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UN peacekeepers I New climate research

Posted by: The Conversation Global

Date: Friday, 29 May 2020

 

It’s been seven decades since the first peacekeeping mission was assembled under the banner of the United Nations. Since then 70 have been deployed across the world. Over the years different models for peacekeeping have evolved. Marking International Day of Peacekeepers, Charles T Hunt and Adam Day argue that the UN should abandon the current model because it doesn’t have the means of dealing with the deeper social and economic drivers of conflict. Instead, it should consider a radical rethink and explore the option of having a spectrum of peace operations.

In other news, coronavirus may have brought the world to a halt, but the climate has continued to change. And while most of us were under lockdown, environmental researchers announced a series of new findings, many of which slipped under the radar. A 200-strong team of researchers measured more than half a million trees in 815 forests across the tropics and found 2˚C of warming will push most above their safe “heat threshold”. But in cheerier forest news, scientists announced that using camera traps they’d completed the first survey of animals in one of the world’s most remote jungles, where they found giant pangolins, Allen’s swamp monkey and something known as the four-toed sengi.

Julie Masiga

Peace + Security Editor

Peacekeepers patrol the premises of a UN civilian protection site in Juba Albert Gonzalez Farran/AFP via Getty Images

Why COVID-19 offers a chance to transform UN peacekeeping

Charles T. Hunt, RMIT University; Adam Day, United Nations University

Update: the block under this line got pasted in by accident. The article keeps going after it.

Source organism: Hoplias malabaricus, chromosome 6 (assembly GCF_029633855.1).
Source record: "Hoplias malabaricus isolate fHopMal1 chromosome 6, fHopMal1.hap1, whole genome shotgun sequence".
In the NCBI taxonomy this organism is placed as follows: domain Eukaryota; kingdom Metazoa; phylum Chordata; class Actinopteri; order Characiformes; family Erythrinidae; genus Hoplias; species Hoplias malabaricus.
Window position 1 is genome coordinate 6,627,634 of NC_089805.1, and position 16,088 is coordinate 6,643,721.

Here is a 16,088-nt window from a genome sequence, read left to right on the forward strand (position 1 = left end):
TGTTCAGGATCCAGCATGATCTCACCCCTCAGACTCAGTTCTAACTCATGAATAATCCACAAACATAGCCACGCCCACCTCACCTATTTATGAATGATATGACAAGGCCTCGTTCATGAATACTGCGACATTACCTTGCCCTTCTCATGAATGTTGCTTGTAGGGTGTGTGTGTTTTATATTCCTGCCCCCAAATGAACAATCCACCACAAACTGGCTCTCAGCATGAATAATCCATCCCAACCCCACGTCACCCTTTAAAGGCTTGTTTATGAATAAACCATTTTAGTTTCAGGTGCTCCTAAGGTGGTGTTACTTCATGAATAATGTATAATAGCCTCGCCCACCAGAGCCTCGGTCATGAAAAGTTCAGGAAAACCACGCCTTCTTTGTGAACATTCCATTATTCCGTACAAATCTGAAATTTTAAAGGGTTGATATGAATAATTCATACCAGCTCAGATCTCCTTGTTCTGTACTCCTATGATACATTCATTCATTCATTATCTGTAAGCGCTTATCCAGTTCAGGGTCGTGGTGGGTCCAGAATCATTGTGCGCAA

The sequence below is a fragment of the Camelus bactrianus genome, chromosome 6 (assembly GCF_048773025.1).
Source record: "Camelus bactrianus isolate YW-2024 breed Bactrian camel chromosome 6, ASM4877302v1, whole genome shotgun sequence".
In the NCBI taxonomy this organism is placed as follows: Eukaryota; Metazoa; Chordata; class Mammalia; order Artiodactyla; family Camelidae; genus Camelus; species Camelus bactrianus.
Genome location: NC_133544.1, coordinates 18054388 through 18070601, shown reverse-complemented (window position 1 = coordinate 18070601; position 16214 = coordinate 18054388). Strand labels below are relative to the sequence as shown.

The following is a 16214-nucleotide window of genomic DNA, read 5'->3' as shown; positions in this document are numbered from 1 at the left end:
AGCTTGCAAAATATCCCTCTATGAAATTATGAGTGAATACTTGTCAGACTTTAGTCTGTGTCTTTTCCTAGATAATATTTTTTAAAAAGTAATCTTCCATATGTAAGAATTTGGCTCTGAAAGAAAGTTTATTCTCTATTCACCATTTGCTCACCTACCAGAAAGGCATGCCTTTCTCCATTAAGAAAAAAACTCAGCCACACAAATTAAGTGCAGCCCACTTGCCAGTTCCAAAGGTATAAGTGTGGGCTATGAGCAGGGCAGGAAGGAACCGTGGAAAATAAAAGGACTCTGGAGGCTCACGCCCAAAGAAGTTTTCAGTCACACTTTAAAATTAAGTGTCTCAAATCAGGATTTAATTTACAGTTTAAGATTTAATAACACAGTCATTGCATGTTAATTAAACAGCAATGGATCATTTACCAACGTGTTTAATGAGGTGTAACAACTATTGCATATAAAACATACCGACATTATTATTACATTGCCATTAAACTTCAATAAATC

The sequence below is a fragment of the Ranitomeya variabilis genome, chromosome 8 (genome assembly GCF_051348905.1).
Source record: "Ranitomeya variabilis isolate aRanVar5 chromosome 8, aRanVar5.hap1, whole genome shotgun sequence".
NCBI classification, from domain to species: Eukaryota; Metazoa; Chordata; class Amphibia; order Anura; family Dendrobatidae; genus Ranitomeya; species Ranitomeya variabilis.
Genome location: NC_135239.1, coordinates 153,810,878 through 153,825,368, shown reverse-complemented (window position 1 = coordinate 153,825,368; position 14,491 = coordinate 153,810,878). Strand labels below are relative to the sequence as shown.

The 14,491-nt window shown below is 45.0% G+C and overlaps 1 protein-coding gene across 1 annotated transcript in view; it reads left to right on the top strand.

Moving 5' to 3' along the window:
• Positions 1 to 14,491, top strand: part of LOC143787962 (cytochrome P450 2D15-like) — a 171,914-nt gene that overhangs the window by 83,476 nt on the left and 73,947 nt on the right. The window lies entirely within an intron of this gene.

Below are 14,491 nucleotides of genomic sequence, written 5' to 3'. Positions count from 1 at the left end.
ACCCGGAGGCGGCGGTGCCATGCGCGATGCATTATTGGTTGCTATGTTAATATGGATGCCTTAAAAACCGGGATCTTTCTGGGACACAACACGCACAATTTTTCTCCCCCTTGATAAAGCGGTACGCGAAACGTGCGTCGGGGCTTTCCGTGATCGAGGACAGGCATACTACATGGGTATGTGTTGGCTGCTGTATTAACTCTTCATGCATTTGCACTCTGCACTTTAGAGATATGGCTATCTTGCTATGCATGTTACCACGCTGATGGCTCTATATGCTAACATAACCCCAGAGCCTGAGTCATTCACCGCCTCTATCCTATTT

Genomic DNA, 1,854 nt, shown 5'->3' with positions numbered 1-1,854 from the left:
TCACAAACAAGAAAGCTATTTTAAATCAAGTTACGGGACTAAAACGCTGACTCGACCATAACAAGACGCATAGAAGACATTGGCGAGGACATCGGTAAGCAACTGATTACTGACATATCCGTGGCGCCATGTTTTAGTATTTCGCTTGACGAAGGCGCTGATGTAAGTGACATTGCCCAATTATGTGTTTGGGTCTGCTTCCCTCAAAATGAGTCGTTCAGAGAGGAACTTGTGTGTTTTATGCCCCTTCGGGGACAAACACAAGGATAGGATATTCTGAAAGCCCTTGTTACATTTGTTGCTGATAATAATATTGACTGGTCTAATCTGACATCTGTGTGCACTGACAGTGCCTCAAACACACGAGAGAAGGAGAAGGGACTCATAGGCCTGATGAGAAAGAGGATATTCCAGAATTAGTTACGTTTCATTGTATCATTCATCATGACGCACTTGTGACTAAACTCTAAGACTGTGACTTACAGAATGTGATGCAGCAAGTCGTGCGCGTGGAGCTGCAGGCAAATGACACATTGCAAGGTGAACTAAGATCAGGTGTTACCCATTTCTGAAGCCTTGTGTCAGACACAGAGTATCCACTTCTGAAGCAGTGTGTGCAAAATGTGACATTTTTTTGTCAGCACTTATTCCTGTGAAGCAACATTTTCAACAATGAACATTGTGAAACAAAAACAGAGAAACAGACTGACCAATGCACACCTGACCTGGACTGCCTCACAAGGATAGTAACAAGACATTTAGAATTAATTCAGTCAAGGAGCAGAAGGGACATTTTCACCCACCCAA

United Nations peacekeeping operations need to be refashioned to meet the needs of an ever evolving world.

Environment

We found 2˚C of warming will push most tropical rainforests above their safe ‘heat threshold’

Aida Cuní Sanchez, University of York; Martin Sullivan, Manchester Metropolitan University

Massive study looked at more than half a million trees in 813 forests across the tropics.

Camera traps completed one of the most thorough surveys of African rainforest yet

Mattia Bessone, Liverpool John Moores University; Barbara Fruth, Liverpool John Moores University

A new method of using camera traps has brought good and bad news for conservationists.

Science + Technology

New Zealand sits on top of the remains of a giant ancient volcanic plume

Simon Lamb, Te Herenga Waka — Victoria University of Wellington; Timothy Stern, Te Herenga Waka — Victoria University of Wellington

New research confirms that massive plumes of buoyant hot rock once rose from near the Earth's core to the surface and triggered vast volcanic eruptions - and that New Zealand sits on top of one.

Dinosaur-killing asteroid struck at worst angle to cause maximum damage – new research

Erwan Le Ber, University of Leicester

The trajectory of the Chicxulub asteroid led to the most efficient release of gas and projectile rocks – which was disastrous for life on Earth.

Politics + Society

China: victory over coronavirus will be heralded as boost for Xi Jinping’s brand of Marxism

Ruairidh Brown, University of Nottingham

As China recovers, its success in containing COVID-19 is being put down to the devotion and solidarity of the people.

Lesotho’s new leader faces enormous hurdles ensuring peace and political stability

Roger Southall, University of the Witwatersrand

Moeketsi Majoro’s installation as Prime Minister is welcome. But it does not guarantee much needed political stability in an era of complex coalition politics.

 
 
 
 
 
 
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